Luthen continued as if the squire had responded.
“I knew it was the devil, when he walked into the church. His smile told me, and the too-loud clank of his iron shoes. He burned the eye, like sun-pain — reaching back into your head even as you blink. I looked into his green-grass eyes and knew.”
Jonas reeled back, and stumbled towards the linen-draped dead. In the uncertain light shed by the priest’s eldritch flame he tried to pick out faces. Was his father here – his sister? The sickly sweet stench of mulberry hung about the corpses.
“He walked up and took my right hand and stroked it with his left. ‘There now’, he said, ‘Seen a little too much haven’t we?’. He touched my face, so gently.”
Collapsing onto his knees, the squire looked over his shoulder. Luthen spoke quietly, blank face illuminated. Something twanged in Jonas’ heart, and his fingers tightened around the blade.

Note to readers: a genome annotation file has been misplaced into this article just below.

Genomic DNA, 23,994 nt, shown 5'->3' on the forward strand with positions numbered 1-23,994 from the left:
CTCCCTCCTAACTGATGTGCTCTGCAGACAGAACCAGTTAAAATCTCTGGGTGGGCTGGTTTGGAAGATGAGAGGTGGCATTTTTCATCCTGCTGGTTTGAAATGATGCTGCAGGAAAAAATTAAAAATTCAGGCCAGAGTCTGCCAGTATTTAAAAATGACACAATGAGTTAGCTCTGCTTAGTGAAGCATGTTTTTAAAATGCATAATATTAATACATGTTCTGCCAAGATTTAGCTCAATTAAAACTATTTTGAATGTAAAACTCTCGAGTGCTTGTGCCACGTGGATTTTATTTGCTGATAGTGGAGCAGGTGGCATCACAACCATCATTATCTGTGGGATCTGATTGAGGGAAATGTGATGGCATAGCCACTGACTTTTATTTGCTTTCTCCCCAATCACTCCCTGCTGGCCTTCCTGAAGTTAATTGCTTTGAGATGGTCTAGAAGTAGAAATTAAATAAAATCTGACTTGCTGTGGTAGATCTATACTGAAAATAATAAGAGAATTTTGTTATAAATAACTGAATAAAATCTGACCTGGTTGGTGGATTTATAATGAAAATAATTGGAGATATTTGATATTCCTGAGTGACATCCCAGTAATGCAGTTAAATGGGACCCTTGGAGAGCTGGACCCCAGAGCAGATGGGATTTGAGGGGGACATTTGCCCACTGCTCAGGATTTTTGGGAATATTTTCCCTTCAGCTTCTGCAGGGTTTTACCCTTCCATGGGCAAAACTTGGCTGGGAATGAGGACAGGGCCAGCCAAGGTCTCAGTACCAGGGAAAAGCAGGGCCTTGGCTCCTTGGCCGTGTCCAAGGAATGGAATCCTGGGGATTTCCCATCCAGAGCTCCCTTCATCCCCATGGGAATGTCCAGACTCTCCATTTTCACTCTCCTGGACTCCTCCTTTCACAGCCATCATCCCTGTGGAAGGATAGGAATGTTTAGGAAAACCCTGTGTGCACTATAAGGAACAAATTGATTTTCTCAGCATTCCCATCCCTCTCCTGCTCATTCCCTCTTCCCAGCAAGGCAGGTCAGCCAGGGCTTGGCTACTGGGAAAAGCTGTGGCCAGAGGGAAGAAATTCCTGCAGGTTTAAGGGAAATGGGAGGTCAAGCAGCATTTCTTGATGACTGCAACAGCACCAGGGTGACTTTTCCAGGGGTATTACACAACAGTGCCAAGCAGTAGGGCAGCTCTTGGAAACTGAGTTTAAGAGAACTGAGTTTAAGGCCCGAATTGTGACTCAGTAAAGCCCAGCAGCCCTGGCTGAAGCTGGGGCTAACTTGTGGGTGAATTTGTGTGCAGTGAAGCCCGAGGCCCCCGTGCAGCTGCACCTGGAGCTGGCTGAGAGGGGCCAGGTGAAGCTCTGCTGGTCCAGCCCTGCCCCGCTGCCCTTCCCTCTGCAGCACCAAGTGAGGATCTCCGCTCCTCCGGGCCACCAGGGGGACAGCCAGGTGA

“As Gilead burned, they came. One at a time, then in droves — so eager to escape the flames. I poured the golden water for them, and kissed their lips once -twice – thrice! It was so good to save them — so right. “
The dark-haired boy rose and spun.
Jonas spoke at last. He screamed “Monster!”
The squire’s good steel punched through the priest’s chest. Luthen looked into his eyes with surprise.
“Are you the Hand of God?”, he whispered longingly.